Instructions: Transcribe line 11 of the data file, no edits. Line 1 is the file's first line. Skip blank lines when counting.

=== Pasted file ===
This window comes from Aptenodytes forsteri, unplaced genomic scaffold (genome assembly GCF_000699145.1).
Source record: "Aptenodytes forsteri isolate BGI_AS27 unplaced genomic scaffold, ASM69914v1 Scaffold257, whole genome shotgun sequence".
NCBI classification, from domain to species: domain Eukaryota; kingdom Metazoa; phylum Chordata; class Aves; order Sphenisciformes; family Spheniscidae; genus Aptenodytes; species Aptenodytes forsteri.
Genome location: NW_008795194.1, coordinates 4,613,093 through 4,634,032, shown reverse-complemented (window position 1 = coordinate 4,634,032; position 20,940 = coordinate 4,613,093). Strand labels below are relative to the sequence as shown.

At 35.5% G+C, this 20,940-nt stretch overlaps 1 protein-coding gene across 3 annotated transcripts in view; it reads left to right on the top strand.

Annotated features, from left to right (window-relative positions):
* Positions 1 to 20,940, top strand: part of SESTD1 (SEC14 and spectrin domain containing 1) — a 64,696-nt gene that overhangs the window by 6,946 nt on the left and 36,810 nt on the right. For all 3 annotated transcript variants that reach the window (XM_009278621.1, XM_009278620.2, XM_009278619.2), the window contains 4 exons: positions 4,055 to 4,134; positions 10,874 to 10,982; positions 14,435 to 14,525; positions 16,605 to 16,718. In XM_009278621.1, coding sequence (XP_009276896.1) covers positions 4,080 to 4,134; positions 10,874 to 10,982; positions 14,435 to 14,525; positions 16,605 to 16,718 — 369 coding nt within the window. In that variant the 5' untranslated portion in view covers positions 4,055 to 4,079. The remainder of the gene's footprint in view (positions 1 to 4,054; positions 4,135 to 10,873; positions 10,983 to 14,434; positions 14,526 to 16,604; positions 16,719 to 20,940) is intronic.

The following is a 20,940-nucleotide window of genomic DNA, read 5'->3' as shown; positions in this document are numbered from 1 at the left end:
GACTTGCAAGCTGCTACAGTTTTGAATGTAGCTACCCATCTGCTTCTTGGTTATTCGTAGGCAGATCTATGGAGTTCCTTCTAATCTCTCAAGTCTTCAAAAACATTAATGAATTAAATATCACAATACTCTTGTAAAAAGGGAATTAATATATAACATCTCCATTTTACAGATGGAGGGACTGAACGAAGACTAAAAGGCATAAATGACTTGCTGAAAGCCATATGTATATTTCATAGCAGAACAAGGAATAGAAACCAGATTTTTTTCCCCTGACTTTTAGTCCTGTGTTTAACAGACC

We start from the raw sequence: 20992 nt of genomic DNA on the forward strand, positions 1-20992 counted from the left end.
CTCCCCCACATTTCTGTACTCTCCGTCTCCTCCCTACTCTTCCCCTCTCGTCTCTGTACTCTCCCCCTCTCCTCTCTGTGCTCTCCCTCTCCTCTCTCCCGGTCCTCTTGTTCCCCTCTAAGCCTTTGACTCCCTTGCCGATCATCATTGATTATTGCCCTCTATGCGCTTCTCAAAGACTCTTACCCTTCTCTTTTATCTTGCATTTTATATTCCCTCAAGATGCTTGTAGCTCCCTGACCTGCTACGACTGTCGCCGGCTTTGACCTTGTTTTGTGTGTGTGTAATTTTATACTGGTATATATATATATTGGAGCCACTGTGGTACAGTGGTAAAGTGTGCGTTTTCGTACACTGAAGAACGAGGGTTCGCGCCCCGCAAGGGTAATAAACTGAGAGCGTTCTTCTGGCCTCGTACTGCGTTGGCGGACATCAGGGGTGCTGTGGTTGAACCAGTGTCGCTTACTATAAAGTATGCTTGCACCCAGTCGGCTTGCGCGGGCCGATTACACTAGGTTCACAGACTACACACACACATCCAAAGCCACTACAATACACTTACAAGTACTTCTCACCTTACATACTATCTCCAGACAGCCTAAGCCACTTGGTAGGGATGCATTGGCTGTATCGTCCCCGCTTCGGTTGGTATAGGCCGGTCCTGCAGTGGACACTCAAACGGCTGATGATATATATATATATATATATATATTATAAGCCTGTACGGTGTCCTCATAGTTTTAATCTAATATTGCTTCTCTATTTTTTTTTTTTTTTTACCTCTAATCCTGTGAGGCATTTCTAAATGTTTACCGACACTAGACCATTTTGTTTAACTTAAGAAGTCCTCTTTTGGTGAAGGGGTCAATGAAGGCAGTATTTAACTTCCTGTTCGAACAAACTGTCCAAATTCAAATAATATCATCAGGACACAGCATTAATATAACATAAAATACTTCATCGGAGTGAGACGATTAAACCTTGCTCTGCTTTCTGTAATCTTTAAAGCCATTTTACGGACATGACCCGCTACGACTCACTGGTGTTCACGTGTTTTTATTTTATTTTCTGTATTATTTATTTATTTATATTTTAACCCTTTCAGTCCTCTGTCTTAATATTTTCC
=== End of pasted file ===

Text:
CTCCCCCACATTTCTGTACTCTCCGTCTCCTCCCTACTCTTCCCCTCTCGTCTCTGTACTCTCCCCCTCTCCTCTCTGTGCTCTCCCTCTCCTCTCTCCCGGTCCTCTTGTTCCCCTCTAAGCCTTTGACTCCCTTGCCGATCATCATTGATTATTGCCCTCTATGCGCTTCTCAAAGACTCTTACCCTTCTCTTTTATCTTGCATTTTATATTCCCTCAAGATGCTTGTAGCTCCCTGACCTGCTACGACTGTCGCCGGCTTTGACCTTGTTTTGTGTGTGTGTAATTTTATACTGGTATATATATATATTGGAGCCACTGTGGTACAGTGGTAAAGTGTGCGTTTTCGTACACTGAAGAACGAGGGTTCGCGCCCCGCAAGGGTAATAAACTGAGAGCGTTCTTCTGGCCTCGTACTGCGTTGGCGGACATCAGGGGTGCTGTGGTTGAACCAGTGTCGCTTACTATAAAGTATGCTTGCACCCAGTCGGCTTGCGCGGGCCGATTACACTAGGTTCACAGACTACACACACACATCCAAAGCCACTACAATACACTTACAAGTACTTCTCACCTTACATACTATCTCCAGACAGCCTAAGCCACTTGGTAGGGATGCATTGGCTGTATCGTCCCCGCTTCGGTTGGTATAGGCCGGTCCTGCAGTGGACACTCAAACGGCTGATGATATATATATATATATATATATATTATAAGCCTGTACGGTGTCCTCATAGTTTTAATCTAATATTGCTTCTCTATTTTTTTTTTTTTTTTACCTCTAATCCTGTGAGGCATTTCTAAATGTTTACCGACACTAGACCATTTTGTTTAACTTAAGAAGTCCTCTTTTGGTGAAGGGGTCAATGAAGGCAGTATTTAACTTCCTGTTCGAACAAACTGTCCAAATTCAAATAATATCATCAGGACACAGCATTAATATAACATAAAATACTTCATCGGAGTGAGACGATTAAACCTTGCTCTGCTTTCTGTAATCTTTAAAGCCATTTTACGGACATGACCCGCTACGACTCACTGGTGTTCACGTGTTTTTATTTTATTTTCTGTATTATTTATTTATTTATATTTTAACCCTTTCAGTCCTCTGTCTTAATATTTTCC